TM Preps For Ticket Downturn

The concert business may have pulled a rabbit out of its hat last year, posting record sales despite the country’s looming recession, but executives say it’s only a matter of time before the worldwide economic downturn starts affecting tickets.

Ticketmaster Entertainment CEO Sean Moriarty recently told Bloomberg News that his company is expecting reduced prices for entertainment in 2009.

“You would expect there to be some adjustment of pricing for an economy where people have less money in their pocket,” Moriarty said.

But it isn’t just the economy that could be driving down ticket prices for TM this year. After losing Live Nation and SMG as clients and gaining LN as a competitor, Ticketmaster took large steps to retool its strategy and assure investors the sky wasn’t falling.

To that end, TM has been diversifying, purchasing ticket resale site TicketsNow and a large stake in Front Line Management last year.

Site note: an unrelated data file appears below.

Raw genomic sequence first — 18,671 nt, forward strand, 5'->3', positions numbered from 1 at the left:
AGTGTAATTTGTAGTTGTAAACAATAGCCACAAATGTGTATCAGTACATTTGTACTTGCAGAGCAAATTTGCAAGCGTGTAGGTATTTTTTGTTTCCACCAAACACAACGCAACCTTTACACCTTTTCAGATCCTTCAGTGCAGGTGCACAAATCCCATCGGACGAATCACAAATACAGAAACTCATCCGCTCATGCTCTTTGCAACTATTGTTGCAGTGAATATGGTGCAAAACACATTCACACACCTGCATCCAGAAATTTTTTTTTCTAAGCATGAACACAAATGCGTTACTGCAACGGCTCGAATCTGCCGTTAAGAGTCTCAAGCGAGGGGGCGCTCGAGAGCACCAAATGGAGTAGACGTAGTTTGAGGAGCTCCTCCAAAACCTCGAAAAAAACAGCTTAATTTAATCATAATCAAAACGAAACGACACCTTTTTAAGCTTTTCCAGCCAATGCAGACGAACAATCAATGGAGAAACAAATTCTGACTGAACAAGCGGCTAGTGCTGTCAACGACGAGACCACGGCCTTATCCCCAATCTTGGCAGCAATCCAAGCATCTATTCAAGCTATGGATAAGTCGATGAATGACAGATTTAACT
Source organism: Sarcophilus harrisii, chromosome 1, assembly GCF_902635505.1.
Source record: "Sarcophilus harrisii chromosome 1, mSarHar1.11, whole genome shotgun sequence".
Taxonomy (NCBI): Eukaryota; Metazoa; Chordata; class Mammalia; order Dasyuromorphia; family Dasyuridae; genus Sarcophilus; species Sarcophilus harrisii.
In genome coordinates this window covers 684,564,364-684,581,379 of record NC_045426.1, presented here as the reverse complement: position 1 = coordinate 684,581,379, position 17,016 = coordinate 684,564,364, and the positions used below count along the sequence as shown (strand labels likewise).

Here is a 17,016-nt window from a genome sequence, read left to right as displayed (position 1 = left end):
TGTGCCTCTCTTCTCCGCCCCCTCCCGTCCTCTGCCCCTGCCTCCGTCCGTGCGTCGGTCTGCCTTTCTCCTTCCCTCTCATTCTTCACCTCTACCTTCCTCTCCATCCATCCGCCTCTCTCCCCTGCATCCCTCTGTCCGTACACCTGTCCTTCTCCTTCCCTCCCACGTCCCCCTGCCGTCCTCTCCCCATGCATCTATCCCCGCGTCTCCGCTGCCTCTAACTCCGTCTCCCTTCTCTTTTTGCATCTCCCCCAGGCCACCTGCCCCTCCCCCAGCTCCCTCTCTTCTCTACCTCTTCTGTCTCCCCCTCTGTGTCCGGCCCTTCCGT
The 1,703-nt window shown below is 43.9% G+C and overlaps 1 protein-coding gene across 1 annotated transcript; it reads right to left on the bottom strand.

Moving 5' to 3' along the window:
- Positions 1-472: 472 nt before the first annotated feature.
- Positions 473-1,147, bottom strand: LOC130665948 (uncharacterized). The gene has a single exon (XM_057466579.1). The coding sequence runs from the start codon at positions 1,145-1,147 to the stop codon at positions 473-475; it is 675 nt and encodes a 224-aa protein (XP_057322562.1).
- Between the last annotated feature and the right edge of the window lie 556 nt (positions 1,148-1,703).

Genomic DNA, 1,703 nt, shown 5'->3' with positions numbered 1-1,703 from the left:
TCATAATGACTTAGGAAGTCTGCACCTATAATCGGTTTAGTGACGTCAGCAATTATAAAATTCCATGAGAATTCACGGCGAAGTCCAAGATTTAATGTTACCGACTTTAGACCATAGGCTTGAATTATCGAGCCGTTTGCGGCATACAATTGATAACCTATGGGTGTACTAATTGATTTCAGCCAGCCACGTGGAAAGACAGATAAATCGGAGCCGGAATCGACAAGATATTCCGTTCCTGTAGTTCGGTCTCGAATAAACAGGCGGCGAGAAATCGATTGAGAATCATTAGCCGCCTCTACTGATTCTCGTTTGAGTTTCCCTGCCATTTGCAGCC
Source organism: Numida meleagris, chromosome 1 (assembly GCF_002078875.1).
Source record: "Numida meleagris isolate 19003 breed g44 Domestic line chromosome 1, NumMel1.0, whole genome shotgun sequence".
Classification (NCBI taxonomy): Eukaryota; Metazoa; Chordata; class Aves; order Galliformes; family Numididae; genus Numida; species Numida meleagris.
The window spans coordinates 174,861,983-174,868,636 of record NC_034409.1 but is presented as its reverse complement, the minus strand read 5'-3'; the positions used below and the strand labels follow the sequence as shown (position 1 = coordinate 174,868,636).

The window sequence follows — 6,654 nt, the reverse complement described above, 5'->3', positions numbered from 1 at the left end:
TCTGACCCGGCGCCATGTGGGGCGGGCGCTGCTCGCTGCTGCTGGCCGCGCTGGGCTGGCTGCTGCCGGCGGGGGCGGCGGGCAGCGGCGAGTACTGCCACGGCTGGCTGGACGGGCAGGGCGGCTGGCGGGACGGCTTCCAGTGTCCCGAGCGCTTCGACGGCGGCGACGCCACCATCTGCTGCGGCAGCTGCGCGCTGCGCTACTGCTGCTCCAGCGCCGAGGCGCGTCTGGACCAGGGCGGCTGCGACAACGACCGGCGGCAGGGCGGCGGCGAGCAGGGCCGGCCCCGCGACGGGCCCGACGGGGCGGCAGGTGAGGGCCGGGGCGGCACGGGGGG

“We’ve substantially replaced the revenue that Live Nation represented to our business, and the challenge for us is driving comparable profitability for that new revenue,” Moriarty said.

While taking more interest in the artists who actually sell TM’s tickets couldn’t hurt, it’s unclear at this point what the recession will mean for the often overinflated secondary ticket market.

Ticket broker Lorenzo Scirocco, who runs, thinks high-priced tickets will be most affected by the downturn.

“The $300 ticket is hard to sell, but the $100 [ticket] there’s more demand for,” he told the New Jersey Star-Ledger. “Do more volume on the lower prices, and less in the high-end.”

Broadway producer Ken Davenport noted that the best shows will continue to do well in tough times but it requires a little more thought on the part of ticket sellers to remain competitive.

“People are paring back,” Davenport told the paper. “These economic downturns make us smarter because we have to figure out how to make money with fewer opportunities.”